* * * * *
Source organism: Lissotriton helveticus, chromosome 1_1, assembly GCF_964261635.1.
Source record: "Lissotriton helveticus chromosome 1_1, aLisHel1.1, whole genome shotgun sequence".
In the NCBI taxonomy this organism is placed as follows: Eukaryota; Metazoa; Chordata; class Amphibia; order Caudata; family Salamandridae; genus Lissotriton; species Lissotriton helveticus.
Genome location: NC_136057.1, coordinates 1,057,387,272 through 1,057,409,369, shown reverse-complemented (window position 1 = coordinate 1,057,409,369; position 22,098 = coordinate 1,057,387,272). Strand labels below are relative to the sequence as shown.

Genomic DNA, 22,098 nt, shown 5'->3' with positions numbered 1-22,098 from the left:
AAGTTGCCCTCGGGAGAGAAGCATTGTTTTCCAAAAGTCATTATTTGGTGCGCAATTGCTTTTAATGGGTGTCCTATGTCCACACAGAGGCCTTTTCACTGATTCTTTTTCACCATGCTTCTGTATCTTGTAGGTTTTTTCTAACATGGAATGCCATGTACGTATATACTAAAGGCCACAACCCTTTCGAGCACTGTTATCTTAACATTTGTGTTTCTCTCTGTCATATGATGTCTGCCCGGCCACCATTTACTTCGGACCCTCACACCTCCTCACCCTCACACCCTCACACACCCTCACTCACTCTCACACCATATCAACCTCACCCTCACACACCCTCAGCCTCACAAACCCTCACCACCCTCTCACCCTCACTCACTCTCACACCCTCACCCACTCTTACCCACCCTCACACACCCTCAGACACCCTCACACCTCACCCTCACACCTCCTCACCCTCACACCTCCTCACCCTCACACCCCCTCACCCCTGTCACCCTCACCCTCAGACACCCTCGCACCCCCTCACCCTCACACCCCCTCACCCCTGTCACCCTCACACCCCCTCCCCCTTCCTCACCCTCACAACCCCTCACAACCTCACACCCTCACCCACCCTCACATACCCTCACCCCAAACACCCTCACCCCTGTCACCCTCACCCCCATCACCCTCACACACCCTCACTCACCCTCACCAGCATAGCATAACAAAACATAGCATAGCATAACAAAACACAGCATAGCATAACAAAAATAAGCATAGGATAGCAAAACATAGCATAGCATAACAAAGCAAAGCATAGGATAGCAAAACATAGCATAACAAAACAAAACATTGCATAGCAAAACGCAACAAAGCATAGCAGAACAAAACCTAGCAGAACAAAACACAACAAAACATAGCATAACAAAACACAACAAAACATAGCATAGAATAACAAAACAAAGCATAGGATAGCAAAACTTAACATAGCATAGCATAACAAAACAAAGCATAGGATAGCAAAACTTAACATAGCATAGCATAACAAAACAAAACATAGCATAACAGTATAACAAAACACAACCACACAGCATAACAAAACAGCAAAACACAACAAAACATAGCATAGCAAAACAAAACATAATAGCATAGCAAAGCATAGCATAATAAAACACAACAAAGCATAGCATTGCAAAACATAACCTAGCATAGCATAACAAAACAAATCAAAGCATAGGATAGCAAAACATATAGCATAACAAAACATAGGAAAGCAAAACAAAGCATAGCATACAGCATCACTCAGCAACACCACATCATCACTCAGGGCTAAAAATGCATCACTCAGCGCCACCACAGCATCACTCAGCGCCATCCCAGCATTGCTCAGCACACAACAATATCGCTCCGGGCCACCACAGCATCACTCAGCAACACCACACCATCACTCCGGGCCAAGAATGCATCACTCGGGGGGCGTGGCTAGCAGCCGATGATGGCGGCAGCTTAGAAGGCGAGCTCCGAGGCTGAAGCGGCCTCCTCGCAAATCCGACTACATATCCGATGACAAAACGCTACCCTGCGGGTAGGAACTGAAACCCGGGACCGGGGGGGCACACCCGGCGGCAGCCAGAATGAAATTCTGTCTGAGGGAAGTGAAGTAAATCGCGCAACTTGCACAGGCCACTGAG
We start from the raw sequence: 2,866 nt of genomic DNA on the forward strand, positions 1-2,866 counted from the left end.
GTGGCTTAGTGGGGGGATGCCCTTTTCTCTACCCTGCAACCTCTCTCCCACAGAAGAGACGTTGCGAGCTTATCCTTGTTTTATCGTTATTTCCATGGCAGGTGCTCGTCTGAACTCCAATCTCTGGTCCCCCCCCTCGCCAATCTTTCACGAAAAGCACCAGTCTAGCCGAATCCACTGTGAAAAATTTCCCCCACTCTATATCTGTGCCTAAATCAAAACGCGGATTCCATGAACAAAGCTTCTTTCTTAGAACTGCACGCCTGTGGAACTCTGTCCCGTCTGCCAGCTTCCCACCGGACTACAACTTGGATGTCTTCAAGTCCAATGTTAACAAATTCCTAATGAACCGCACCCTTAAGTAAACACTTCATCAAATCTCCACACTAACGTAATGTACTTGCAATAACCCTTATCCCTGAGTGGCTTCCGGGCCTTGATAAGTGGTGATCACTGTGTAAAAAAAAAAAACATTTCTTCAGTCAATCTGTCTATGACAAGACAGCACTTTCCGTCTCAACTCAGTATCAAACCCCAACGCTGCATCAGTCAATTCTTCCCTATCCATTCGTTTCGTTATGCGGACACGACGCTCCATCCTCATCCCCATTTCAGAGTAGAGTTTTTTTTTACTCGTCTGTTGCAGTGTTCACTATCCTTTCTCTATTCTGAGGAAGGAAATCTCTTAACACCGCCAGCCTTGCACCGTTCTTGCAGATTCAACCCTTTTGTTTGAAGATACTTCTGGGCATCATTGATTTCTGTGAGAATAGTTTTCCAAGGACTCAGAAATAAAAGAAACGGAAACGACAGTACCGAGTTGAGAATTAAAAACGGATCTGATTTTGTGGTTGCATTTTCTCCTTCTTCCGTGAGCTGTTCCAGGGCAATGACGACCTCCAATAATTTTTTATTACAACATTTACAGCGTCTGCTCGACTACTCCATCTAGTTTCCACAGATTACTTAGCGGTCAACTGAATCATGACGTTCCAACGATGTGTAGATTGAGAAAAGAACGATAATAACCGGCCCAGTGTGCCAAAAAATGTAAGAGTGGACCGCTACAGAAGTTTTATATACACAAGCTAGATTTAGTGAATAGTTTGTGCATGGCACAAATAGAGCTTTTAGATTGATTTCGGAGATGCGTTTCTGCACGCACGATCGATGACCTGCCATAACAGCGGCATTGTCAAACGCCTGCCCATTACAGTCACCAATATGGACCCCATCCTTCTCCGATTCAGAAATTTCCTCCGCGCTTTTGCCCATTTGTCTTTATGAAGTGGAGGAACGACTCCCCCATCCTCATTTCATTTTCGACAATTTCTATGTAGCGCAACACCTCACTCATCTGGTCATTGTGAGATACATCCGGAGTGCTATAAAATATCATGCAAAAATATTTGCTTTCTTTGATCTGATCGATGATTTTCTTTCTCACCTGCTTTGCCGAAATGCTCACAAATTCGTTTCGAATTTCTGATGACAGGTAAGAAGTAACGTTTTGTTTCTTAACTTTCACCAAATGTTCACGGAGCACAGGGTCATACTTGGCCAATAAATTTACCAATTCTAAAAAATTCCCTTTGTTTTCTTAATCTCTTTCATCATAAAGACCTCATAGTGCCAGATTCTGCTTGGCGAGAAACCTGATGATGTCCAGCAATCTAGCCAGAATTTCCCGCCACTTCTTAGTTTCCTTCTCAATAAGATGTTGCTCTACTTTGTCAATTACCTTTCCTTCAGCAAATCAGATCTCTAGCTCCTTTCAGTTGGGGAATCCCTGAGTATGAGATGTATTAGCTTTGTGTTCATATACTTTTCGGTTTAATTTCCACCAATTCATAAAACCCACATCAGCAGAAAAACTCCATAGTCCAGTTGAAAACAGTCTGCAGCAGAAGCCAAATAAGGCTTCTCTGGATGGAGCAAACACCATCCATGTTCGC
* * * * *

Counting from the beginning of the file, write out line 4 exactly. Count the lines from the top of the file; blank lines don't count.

Genome location: NC_136057.1, coordinates 1,057,387,272 through 1,057,409,369, shown reverse-complemented (window position 1 = coordinate 1,057,409,369; position 22,098 = coordinate 1,057,387,272). Strand labels below are relative to the sequence as shown.